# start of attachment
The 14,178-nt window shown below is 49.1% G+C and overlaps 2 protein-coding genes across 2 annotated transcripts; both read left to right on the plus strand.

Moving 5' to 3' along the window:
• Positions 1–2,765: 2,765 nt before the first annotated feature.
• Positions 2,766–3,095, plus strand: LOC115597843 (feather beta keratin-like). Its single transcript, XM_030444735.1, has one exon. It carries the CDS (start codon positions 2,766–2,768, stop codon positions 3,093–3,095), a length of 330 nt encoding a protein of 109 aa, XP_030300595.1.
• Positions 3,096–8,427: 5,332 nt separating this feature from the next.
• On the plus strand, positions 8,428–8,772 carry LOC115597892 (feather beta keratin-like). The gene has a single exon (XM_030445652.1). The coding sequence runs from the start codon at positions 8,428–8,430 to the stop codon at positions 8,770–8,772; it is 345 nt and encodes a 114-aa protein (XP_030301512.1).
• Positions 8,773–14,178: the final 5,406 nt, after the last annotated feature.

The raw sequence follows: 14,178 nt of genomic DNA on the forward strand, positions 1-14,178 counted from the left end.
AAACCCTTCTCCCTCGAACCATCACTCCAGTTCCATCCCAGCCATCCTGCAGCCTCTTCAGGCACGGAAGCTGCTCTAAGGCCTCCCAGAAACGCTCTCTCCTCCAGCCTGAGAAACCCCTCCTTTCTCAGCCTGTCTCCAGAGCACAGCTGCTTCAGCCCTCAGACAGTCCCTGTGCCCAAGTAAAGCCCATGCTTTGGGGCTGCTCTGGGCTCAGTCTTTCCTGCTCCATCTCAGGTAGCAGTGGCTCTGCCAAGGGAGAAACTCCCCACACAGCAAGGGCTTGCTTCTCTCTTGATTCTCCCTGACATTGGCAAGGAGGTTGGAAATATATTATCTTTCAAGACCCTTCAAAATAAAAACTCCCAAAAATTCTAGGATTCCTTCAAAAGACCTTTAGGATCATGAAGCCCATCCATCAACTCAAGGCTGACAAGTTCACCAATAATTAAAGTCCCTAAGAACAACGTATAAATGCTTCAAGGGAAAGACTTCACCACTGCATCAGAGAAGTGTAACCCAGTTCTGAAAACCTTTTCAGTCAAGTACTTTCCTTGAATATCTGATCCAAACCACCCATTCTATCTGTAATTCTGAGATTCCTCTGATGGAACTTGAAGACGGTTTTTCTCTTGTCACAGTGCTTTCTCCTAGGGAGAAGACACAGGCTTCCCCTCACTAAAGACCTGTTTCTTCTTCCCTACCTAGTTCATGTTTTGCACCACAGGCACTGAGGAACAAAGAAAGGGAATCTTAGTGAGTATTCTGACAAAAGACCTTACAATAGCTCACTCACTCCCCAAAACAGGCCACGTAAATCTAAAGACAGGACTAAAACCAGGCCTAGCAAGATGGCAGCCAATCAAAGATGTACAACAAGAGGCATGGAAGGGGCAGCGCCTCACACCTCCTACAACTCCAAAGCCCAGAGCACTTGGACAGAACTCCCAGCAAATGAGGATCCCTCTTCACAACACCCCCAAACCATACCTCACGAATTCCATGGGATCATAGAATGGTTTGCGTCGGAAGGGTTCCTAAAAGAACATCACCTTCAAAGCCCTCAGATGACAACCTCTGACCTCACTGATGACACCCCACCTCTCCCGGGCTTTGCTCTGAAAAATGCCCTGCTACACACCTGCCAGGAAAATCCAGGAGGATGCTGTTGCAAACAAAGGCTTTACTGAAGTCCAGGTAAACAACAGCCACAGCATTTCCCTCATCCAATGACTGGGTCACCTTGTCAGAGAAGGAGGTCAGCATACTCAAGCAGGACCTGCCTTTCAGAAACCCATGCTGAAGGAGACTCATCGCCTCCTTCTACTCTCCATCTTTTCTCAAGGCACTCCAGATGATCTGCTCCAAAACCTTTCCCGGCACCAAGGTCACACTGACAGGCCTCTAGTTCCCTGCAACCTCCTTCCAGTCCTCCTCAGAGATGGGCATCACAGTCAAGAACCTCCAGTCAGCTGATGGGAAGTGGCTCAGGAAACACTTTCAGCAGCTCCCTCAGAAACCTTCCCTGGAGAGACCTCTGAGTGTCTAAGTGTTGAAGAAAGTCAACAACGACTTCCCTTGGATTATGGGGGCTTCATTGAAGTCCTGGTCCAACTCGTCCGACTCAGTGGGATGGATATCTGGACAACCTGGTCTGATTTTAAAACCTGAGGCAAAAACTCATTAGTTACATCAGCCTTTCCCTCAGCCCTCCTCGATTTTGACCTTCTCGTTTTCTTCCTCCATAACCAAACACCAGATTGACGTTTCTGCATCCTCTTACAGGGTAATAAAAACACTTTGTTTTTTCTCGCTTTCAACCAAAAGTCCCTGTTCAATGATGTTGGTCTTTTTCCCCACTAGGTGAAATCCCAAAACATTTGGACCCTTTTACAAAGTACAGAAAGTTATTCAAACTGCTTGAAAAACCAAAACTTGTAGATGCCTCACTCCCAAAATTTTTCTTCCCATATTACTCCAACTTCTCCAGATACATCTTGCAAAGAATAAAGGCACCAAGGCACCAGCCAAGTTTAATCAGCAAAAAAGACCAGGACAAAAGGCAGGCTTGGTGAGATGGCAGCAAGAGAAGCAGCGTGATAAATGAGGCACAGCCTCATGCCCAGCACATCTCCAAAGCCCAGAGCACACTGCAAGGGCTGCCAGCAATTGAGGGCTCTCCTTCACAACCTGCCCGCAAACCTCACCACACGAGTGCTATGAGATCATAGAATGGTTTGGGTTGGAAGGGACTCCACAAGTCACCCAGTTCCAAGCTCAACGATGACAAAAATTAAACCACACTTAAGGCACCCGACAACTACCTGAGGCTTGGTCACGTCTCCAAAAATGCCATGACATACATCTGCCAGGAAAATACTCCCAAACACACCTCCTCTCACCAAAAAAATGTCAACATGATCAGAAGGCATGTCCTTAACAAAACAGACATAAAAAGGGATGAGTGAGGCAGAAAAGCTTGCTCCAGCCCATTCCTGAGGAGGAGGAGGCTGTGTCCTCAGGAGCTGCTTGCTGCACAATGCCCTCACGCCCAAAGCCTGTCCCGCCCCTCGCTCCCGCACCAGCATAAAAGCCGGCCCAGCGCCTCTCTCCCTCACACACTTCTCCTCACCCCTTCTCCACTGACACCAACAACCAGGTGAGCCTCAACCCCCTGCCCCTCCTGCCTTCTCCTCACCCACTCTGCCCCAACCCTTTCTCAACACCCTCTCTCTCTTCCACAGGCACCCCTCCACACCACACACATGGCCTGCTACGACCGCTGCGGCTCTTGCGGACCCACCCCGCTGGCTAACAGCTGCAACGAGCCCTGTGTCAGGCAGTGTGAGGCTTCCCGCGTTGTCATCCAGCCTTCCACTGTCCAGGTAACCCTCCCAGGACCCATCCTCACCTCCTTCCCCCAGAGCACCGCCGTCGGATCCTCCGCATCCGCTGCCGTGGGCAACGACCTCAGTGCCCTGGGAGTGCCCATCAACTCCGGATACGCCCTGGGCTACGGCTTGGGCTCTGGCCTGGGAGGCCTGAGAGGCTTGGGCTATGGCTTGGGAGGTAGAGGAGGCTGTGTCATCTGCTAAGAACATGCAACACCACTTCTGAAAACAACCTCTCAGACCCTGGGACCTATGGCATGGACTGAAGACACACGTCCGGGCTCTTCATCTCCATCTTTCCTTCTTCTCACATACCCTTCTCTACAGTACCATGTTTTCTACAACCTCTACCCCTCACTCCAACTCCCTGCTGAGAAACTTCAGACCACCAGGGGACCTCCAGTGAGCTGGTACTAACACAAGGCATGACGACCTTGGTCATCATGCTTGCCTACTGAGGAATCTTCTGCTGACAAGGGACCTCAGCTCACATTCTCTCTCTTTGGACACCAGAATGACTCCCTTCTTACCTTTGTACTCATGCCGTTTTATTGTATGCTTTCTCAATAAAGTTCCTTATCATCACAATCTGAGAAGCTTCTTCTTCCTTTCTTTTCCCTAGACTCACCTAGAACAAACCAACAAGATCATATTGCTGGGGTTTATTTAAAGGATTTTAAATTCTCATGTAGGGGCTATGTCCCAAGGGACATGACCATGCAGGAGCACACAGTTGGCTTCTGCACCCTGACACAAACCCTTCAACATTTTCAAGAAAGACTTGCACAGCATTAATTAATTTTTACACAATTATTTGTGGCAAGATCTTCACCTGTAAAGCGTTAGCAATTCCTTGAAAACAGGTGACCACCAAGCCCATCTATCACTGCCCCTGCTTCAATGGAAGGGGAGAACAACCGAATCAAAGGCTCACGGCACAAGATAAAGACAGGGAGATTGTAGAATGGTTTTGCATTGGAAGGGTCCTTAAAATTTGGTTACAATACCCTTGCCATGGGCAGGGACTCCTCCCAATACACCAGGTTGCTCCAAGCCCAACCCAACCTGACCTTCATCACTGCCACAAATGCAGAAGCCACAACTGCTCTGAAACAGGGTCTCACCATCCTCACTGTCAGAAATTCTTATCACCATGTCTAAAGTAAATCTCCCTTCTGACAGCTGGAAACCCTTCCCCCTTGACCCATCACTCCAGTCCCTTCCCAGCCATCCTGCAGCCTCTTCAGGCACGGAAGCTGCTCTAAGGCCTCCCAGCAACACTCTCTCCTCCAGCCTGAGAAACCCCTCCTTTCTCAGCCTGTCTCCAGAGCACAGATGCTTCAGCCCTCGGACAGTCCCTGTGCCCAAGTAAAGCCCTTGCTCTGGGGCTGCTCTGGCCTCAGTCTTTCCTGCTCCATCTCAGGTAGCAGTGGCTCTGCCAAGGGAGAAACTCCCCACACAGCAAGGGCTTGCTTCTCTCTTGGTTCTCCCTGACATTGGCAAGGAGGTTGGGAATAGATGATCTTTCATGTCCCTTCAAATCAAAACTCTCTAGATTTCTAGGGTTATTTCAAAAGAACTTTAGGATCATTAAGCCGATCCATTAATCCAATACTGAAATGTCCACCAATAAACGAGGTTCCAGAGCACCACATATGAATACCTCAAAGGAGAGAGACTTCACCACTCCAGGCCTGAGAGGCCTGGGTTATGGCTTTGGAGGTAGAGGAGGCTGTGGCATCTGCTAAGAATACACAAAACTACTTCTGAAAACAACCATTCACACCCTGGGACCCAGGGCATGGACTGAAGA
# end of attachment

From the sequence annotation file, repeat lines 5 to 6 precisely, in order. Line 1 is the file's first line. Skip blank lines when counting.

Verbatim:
• Positions 3,096–8,427: 5,332 nt separating this feature from the next.
• On the plus strand, positions 8,428–8,772 carry LOC115597892 (feather beta keratin-like). The gene has a single exon (XM_030445652.1). The coding sequence runs from the start codon at positions 8,428–8,430 to the stop codon at positions 8,770–8,772; it is 345 nt and encodes a 114-aa protein (XP_030301512.1).